I don’t remember much of the phone call, except for my asking if my father was okay. It seemed impossible that a man so strong-willed could be dead, and surviving a self-inflicted gunshot wound to the head, while extremely rare, isn’t entirely unheard of.
“No, he’s dead,” my mother replied, her voice catching on the last word.
“I’m sorry,” I blurted out, through sobs, and it was all I could say, over and over.
After I hung up, I couldn’t remember if I’d said the routine two-word sign-off.
I was apologizing for so much, and far too late.
My father was dead, and he had died believing he was alone. If I had said “Love you” to him more often, rather than getting off the phone as quickly as possible, would he still be alive? Could that have kept the depression that dogged him for most of his adult life at bay? Had my stinginess contributed to his decision to kill himself?
But really, my expression of love would have been no antidote. It was barely a placebo, there was so little sugar to it.
I had been so reluctant to say it, let alone to attach “I.” And even if it had been expressed less begrudgingly, that was attributing far too much power to my “Love you.”
I spent the rest of the day canceling plans with friends and rearranging work deadlines.
One friend I called said, “Well, at least he lived a long life.”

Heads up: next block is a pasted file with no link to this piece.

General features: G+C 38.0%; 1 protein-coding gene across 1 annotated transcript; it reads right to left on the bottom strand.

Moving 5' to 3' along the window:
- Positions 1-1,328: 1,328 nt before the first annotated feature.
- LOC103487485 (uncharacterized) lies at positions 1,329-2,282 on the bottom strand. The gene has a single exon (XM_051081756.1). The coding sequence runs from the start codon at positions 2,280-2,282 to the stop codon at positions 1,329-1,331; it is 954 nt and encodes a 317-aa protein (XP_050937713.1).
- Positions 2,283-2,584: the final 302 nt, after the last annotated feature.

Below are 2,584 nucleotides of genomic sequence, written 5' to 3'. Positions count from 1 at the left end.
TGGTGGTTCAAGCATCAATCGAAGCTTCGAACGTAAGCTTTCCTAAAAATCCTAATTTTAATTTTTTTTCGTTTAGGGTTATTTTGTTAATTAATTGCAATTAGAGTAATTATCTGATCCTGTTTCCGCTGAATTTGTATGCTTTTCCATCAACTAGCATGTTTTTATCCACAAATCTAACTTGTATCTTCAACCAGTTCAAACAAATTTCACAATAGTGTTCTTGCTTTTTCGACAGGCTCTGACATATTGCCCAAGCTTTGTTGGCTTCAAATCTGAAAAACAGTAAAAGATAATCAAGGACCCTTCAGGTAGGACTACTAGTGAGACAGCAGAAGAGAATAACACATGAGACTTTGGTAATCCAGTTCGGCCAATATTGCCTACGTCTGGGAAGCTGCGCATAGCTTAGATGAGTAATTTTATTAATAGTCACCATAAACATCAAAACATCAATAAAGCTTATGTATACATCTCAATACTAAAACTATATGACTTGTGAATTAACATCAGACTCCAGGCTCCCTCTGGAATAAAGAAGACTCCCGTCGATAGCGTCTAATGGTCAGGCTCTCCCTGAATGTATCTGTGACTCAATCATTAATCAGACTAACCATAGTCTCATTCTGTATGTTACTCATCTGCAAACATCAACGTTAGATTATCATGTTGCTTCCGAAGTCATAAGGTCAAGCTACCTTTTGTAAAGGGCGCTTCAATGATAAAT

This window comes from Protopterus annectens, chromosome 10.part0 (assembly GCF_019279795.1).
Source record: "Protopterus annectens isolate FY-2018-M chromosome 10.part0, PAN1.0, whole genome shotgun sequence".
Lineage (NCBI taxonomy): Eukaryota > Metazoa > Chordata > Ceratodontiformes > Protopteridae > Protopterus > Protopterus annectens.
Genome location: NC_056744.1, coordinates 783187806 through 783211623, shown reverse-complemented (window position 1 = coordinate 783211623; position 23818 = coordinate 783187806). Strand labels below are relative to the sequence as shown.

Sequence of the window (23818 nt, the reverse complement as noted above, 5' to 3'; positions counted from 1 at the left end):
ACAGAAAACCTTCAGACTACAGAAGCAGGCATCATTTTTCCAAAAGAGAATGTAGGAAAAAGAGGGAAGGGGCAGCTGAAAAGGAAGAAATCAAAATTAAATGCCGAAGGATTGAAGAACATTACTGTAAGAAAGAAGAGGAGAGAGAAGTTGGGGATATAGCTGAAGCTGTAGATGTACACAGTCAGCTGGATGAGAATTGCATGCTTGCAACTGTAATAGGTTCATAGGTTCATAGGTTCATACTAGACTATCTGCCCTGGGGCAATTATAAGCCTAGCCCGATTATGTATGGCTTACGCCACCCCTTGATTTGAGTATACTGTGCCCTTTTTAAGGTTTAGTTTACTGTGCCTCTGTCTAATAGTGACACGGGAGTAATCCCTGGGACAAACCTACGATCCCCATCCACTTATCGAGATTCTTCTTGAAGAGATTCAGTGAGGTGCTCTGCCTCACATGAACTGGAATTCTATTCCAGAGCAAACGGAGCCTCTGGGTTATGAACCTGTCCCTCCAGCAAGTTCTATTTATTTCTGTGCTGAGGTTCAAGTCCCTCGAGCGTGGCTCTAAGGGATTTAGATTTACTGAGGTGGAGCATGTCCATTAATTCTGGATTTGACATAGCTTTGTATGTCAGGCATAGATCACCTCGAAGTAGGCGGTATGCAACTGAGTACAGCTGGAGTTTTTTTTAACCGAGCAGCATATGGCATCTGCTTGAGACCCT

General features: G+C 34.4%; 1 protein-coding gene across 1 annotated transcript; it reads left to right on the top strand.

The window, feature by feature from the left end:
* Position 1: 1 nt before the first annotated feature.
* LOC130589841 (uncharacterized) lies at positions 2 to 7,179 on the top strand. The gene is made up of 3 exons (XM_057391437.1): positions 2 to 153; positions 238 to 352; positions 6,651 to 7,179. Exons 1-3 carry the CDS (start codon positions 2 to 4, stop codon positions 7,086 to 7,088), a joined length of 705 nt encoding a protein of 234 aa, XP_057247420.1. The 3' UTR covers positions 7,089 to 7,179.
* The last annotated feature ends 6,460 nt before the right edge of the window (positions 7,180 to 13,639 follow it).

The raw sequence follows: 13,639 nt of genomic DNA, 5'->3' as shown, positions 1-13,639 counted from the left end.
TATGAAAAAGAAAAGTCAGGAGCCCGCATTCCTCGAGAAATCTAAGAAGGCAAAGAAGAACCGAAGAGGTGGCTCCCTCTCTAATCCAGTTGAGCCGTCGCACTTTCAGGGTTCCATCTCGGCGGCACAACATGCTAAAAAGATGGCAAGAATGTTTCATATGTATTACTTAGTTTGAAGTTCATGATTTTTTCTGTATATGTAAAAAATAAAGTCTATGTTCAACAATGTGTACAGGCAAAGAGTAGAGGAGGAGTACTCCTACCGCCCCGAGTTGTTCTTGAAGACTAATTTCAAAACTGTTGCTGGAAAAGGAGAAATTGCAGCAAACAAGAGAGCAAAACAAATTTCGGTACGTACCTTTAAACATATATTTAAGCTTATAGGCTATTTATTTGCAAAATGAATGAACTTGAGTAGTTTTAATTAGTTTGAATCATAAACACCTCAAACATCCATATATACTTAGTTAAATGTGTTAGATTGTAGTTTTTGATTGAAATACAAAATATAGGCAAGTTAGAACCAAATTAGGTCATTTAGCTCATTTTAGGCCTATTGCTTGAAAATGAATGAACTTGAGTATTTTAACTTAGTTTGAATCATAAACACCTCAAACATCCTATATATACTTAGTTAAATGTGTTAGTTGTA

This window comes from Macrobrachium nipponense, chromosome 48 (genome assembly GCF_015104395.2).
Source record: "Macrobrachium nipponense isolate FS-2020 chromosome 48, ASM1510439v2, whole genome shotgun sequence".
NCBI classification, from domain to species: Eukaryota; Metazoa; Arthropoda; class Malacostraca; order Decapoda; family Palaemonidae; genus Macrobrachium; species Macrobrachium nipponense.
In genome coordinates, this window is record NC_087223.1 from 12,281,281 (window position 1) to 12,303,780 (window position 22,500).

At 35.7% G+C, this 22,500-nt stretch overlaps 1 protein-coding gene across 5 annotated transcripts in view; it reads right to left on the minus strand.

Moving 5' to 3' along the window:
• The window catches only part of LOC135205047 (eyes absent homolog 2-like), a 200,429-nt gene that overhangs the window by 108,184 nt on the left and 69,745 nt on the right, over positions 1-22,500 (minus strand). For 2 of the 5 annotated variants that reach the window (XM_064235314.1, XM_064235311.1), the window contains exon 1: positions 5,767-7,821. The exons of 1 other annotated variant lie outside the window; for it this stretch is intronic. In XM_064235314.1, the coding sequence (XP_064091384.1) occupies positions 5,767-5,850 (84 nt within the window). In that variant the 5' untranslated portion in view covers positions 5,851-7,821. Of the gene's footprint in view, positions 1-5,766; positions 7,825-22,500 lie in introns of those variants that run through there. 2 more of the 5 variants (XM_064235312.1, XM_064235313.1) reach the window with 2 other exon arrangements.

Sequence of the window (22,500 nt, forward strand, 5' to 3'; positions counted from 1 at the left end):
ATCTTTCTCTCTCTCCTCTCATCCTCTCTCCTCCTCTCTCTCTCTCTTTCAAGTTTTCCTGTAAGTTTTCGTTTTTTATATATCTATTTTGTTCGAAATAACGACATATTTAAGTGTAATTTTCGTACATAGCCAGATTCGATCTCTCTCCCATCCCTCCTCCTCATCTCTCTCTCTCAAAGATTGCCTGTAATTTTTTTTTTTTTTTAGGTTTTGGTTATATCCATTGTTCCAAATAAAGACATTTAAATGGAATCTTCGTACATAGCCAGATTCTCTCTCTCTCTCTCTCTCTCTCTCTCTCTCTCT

My friend, however ham-handed his attempt at consolation, wasn’t wrong. After all, my father had been 75.
But he had died by his own hand, not from natural causes. And he was far from the only one to do so.
According to the most recent data from American Foundation for Suicide Prevention, 47,173 Americans died by suicide in 2017, with the rate of suicide being highest (20.2 percent) among adults between the ages of 45 to 54, and second-highest (20.1 percent) among those 85 years of age and older.
Of those more than 47,000 deaths, 69.67 percent were white males, like my father.
In the days immediately after my father’s death, we kept his everyday objects close.
I slept in one of his old nightshirts. My mother took several long sips from the Nalgene bottle that my father had filled with water the night before he killed himself, just as he had filled it every other night.
He probably hadn’t expected to empty the bottle before he got up early in the morning, dressed, and scrawled a brief note of apology before heading to the barn and climbing the stairs to the hayloft. But that evidence of a routine that would no longer be performed made it sacred.